How to Calm Anxiety at Work

How to Calm Anxiety at Work - Having an anxiety disorder can have a major impact on the workplace. People may turn down a promotion or other opportunity because it involves anxiety-producing behaviors such as traveling or speakin…

Having an anxiety disorder can have a major impact on the workplace. People may turn down a promotion or other opportunity because it involves anxiety-producing behaviors such as traveling or speaking in public; making excuses to leave office parties, staff lunches, and other events or meetings with coworkers; or being unable to meet deadlines. Does work create anxiety? In this psychology article we tell you how to overcome anxiety at work.

Symptoms of anxiety at work


Work makes me anxious, what can I do? Before taking action on it, let's look at the symptoms and consequences of anxiety at work. The main symptoms of anxiety at work usually coincide with the diagnostic picture of a Generalized Anxiety Disorder :

  • Constant nervousness
  • Irritability
  • Fatigue
  • Muscle tension
  • Difficulty falling asleep...


In a national survey on anxiety in the workplace, people with anxiety disorders commonly cited these situations as difficult:

  • Deal with problems
  • Set and meet deadlines
  • Maintain personal relationships
  • Direct staff
  • Participate in meetings
  • Make presentations


Identify the triggers of your symptoms


Although it is easy to identify the trigger for a specific work phobia , such as speaking in public or socializing at an event, in the case of Generalized Anxiety Disorder (GAD) it is not so easy. You may not be aware of what makes you feel anxious at work and this can intensify those stressful feelings and leave you worried that there is no solution; therefore, it is important to seek expert help to help you identify these triggers and find ways to control them.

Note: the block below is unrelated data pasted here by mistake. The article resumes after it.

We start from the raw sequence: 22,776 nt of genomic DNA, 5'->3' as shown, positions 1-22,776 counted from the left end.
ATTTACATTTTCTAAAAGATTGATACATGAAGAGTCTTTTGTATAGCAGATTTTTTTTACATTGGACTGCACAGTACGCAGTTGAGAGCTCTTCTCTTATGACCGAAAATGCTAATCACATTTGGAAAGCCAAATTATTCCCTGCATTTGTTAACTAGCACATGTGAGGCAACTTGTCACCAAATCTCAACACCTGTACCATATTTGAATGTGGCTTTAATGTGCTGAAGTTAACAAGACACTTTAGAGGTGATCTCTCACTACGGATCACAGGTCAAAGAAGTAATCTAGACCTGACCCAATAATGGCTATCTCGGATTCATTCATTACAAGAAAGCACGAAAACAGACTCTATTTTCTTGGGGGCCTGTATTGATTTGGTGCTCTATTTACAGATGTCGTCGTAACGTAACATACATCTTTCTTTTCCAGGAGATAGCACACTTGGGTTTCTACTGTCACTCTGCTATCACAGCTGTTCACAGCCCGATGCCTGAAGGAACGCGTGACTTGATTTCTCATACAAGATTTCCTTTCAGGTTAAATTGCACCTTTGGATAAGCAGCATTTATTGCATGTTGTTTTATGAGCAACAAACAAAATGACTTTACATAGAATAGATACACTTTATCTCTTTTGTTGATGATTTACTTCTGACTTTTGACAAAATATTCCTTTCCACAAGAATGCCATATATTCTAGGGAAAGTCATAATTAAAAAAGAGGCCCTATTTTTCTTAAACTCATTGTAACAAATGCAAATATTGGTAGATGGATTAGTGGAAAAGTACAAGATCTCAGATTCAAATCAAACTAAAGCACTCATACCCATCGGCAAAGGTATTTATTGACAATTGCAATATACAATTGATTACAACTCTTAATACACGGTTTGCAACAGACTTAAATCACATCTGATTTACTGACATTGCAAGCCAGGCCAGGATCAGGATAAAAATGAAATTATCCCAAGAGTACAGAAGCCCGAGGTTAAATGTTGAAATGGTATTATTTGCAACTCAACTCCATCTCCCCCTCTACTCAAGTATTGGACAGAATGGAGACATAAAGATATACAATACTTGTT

Work makes me anxious: what do I do?


If the work produces any of the effects that we are going to list below, it is important that you go to a specialist or follow the advice that you will see in the next section.

Consequences of job anxiety and stress

  1. Memory problems: You have trouble remembering names, especially right after someone has been introduced to you. You go to meetings where you know you should remember people's names, but you can't. You have a hard time staying focused and forgetting what was just said.
  2. Nervousness : This can lead to difficulties speaking with a person who is in a superior position than you. Or when you have to speak in a meeting or on a program. It may appear when you have to take on a new project or a leadership role.
  3. Anger : That quick temper or sharp response could actually be a sign of anxiety or fear. If you find yourself in a bad temper, ask yourself: What is it that makes him like this?
  4. Need to escape : You just want to get away from your office, from the situation, from your work. This can show up in online escapism, where you get lost on Twitter or other social media at work. Or you get obsessed with the news of the day by constantly refreshing online news sources. You can also go home and vegetate in front of the TV because his brain is exhausted. Exhausted, that is, until you try to fall asleep and then ...